Collar Caster Construction

The casters, which drop out of sockets in the bottoms of legs, are of simple construction. Understanding their construction will help you to fix them. Looking at the bottom of the leg, you see a collar around the hole. This collar has teeth that have been tapped into the wood to hold the collar in place. Up inside the leg, attached to this collar, is a tubular socket. The sides of this socket have been split into three or four wings. The stem of the caster has a slighlly bulbous end, and when it is pushed all the way into this tube, it forces the wings apart. Then they close just under the bulbous end and prevent the caster from falling out.

Repairing the Caster When a caster does drop out, it usually means that these wings have become bent outward, so they no longer grip the bulbous end of the caster stem. The repair consists entirely of bending those wings back together again. To remove the socket from the leg so this can be done, pry up the collar on the bottom of the leg to loosen it. Then grip it with a pliers and pull. Use the pliers to bend the wings on the socket. Put the socket back in the hole and tap the collar into the wood. The caster now will stay in the leg.

Replacing a Caster Replacing the old casters with new ones, if that should be necessary, is equally as simple. Just pull out the old sockets and insert the new ones. Only one caution: Be sure the new sockets are the same diameter as the old ones.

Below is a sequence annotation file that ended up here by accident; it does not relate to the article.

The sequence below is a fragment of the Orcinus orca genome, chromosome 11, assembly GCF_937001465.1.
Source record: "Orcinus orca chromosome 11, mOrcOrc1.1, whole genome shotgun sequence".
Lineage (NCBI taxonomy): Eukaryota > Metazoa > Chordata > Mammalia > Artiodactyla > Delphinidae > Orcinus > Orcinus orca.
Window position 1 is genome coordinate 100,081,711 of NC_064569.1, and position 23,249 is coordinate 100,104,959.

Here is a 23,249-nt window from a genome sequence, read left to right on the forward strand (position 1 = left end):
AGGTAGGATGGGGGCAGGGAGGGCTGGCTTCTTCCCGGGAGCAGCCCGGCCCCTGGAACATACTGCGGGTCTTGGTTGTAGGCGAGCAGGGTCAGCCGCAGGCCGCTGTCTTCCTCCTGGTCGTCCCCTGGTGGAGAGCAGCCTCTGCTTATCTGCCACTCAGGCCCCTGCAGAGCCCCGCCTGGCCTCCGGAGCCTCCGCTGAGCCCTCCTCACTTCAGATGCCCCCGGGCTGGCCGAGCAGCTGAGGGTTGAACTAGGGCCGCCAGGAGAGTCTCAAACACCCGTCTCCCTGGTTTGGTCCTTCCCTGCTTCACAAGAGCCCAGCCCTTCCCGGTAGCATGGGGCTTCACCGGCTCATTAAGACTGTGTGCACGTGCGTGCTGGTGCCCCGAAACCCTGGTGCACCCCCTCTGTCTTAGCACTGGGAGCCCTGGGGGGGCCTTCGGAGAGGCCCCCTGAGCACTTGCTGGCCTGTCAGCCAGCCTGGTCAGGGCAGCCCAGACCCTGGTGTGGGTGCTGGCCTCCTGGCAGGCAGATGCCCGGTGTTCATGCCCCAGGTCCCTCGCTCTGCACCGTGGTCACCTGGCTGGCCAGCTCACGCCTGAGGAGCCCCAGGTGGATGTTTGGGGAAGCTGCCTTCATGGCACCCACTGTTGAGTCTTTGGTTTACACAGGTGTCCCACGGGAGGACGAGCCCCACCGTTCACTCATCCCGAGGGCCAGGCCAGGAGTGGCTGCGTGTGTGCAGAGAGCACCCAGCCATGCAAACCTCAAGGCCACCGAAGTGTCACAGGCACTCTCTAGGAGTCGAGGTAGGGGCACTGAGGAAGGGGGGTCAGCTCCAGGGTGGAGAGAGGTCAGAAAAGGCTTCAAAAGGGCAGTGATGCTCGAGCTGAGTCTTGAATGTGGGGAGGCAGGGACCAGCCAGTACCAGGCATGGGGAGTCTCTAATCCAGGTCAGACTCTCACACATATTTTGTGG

To fix casters that drop out of their sockets, lift out the socket with an awl and a hammer. The collar of the socket has teeth embedded in the leg. Drive the awl between the teeth.

A plate caster is one that screws to Ihe botlomof the furhlture instead of being inserted into a socket A small shaft fits up into a hole in the leg to hold the caster steady

Reinsert [he easier socket. Drive it ail the way in, the teeth on the socket collar will dig 'nto the wood of the leg.

Here, the caster is in place on the bottom of our 1852 dresser Three screws will be driven up through the plate into Ihe leg to keep the caster in a firm steady position

Lift the socket slightly with the awl. thei\use a pliers to turn and lift it.

The end ol the socket is filitted to form several "wings." Bent inward, these wings hold the caster up in I he leg. Those shown have bent outward and no longer grip the caster. Use a pliers to bend them inward again

Lift the socket slightly with the awl. thei\use a pliers to turn and lift it.

The end ol the socket is filitted to form several "wings." Bent inward, these wings hold the caster up in I he leg. Those shown have bent outward and no longer grip the caster. Use a pliers to bend them inward again

Reinsert [he easier socket. Drive it ail the way in, the teeth on the socket collar will dig 'nto the wood of the leg.

Put the caster back in its socket.

Wood Working for Amateur Craftsman

Wood Working for Amateur Craftsman

THIS book is one of the series of Handbooks on industrial subjects being published by the Popular Mechanics Company. Like Popular Mechanics Magazine, and like the other books in this series, it is written so you can understand it. The purpose of Popular Mechanics Handbooks is to supply a growing demand for high-class, up-to-date and accurate text-books, suitable for home study as well as for class use, on all mechanical subjects. The textand illustrations, in each instance, have been prepared expressly for this series by well known experts, and revised by the editor of Popular Mechanics.

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